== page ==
Eosinophilic pulmonary diseases are a heterogeneous group of disorders characterized by the accumulation of eosinophils in alveolar spaces, the interstitium, or both. Peripheral blood eosinophilia Eosinophilia Eosinophilia is defined as a peripheral blood eosinophil count > 500/mcL (> 0.5 × 109/L). Causes and associated disorders are myriad but often represent an allergic reaction or... read more is also common. Known causes of eosinophilic pulmonary disease include
Drug-induced pneumonitis Drug-Induced Pulmonary Disease Drug-induced pulmonary disease is not a single disorder, but rather a common clinical problem in which a patient without previous pulmonary disease develops respiratory symptoms, chest x-ray... read more (eg, caused by medications, such as antibiotics, phenytoin, or tryptophan)
Inhaled toxins (eg, illicit drugs, such as cocaine)
Systemic disorders (eg, eosinophilic granulomatosis with polyangiitis Eosinophilic Granulomatosis with Polyangiitis (EGPA) Eosinophilic granulomatosis with polyangiitis is a systemic small- and medium-vessel necrotizing vasculitis, characterized by extravascular granulomas, eosinophilia, and tissue infiltration... read more [formerly Churg-Strauss syndrome])
Often the cause is unknown.
The two primary eosinophilic pulmonary diseases of unknown etiology are
Hypereosinophilic syndrome Hypereosinophilic Syndrome Hypereosinophilic syndrome is a condition characterized by peripheral blood eosinophilia with manifestations of organ system involvement or dysfunction directly related to eosinophilia in the... read more , a systemic disease affecting multiple organs, is discussed elsewhere.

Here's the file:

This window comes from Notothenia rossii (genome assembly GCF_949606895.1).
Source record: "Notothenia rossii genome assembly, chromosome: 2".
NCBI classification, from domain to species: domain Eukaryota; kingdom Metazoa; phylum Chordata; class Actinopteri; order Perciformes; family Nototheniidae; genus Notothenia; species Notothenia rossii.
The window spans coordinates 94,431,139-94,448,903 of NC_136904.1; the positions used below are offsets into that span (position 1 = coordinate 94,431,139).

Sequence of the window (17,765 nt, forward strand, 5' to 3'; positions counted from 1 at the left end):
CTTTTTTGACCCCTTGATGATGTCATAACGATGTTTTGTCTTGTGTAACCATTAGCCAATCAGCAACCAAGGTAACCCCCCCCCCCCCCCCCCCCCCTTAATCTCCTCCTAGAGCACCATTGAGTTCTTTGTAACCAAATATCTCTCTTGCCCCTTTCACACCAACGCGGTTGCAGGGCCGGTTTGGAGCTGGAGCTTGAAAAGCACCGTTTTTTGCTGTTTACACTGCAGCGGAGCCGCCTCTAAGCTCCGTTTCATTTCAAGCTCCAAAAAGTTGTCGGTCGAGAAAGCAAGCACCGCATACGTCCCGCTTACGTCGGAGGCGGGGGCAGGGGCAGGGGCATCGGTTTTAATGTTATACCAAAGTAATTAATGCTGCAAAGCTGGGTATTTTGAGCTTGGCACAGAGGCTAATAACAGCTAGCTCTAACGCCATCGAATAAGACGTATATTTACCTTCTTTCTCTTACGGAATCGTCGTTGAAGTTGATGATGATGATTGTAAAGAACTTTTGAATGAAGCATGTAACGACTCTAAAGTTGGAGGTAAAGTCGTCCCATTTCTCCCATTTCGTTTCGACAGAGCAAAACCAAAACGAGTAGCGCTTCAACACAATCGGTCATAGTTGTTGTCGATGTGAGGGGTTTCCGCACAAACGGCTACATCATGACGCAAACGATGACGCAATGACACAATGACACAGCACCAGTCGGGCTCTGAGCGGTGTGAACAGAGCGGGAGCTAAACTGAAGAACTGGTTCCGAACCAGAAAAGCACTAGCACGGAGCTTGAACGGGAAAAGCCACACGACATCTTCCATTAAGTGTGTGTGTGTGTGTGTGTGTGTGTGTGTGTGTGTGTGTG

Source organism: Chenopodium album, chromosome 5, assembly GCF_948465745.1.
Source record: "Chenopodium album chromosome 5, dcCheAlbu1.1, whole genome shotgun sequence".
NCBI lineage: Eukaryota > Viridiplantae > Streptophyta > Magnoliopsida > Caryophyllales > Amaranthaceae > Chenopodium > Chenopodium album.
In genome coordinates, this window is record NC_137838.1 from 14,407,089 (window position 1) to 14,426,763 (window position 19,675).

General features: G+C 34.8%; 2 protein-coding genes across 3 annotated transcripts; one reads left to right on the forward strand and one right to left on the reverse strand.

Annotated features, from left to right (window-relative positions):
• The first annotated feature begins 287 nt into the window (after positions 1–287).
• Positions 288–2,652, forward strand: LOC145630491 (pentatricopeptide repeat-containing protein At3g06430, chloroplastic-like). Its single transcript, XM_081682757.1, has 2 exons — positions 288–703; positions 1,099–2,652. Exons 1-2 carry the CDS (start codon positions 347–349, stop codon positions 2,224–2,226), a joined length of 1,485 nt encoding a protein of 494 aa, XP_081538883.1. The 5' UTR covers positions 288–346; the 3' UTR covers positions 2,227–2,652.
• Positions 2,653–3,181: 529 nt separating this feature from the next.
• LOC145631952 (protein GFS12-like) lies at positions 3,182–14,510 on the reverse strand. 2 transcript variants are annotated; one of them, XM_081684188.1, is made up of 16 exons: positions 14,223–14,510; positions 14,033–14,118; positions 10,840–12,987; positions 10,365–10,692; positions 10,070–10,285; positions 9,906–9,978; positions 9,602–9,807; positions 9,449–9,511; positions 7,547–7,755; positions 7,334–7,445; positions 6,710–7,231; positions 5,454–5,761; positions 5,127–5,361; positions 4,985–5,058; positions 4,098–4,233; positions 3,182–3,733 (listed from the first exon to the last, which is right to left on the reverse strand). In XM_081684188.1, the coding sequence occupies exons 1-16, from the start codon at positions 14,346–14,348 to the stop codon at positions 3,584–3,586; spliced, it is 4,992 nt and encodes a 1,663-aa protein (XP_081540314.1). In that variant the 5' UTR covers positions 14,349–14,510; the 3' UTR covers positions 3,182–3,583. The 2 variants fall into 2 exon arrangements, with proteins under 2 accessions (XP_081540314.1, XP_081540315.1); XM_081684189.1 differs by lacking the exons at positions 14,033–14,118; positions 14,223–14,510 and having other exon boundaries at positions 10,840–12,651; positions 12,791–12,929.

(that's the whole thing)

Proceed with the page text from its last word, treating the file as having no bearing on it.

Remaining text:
Löffler syndrome Löffler Syndrome Löffler syndrome is a form of eosinophilic pulmonary disease characterized by absent or mild respiratory symptoms (most often dry cough), fleeting migratory pulmonary opacities, and peripheral... read more , a syndrome of fleeting pulmonary findings and peripheral blood eosinophilia, is another eosinophilic pulmonary disease.
(See also Overview of Interstitial Lung Disease Overview of Interstitial Lung Disease Interstitial lung diseases are a heterogeneous group of disorders characterized by alveolar septal thickening, fibroblast proliferation, collagen deposition, and, if the process remains unchecked... read more .)
Diagnosis of Eosinophilic Pulmonary Diseases
Chest-x-ray or computed tomography scan of the chest
Demonstrating eosinophilia in peripheral blood, bronchoalveolar lavage fluid, or lung tissue
Diagnosis is based on demonstration of opacities on chest imaging and identification of eosinophilia (> 450/microL [0.45 × 109/L]) in peripheral blood, bronchoalveolar lavage fluid, or lung biopsy tissue. However, pulmonary eosinophilia may occur in the absence of peripheral eosinophilia. Pulmonary opacities on chest imaging associated with blood eosinophilia are sometimes called PIE (pulmonary infiltrates with eosinophilia) syndrome.
Eosinophils are primarily tissue-dwelling and are several hundred–fold more abundant in tissues than in blood. Consequently, blood eosinophil numbers do not necessarily indicate the extent of eosinophilic involvement in affected tissues. Eosinophils are most numerous in tissues with a mucosal epithelial interface with the environment, such as the respiratory, gastrointestinal, and lower genitourinary tracts. Eosinophils are not present in the lungs of healthy people, so their presence in tissue or bronchoalveolar lavage fluid (> 5% of differential count) identifies a pathologic process.
Eosinophils are exquisitely sensitive to corticosteroids and completely disappear from the bloodstream within a few hours after administration of corticosteroids. This rapid disappearance from the blood may obscure the diagnosis in patients who receive corticosteroids before the diagnostic assessment is instituted.
Drugs Mentioned In This Article
|Drug Name||Select Trade|
|Dilantin, Dilantin Infatabs, Dilantin-125, Phenytek|
|5-HTP, 5-HTP Maximum Strength|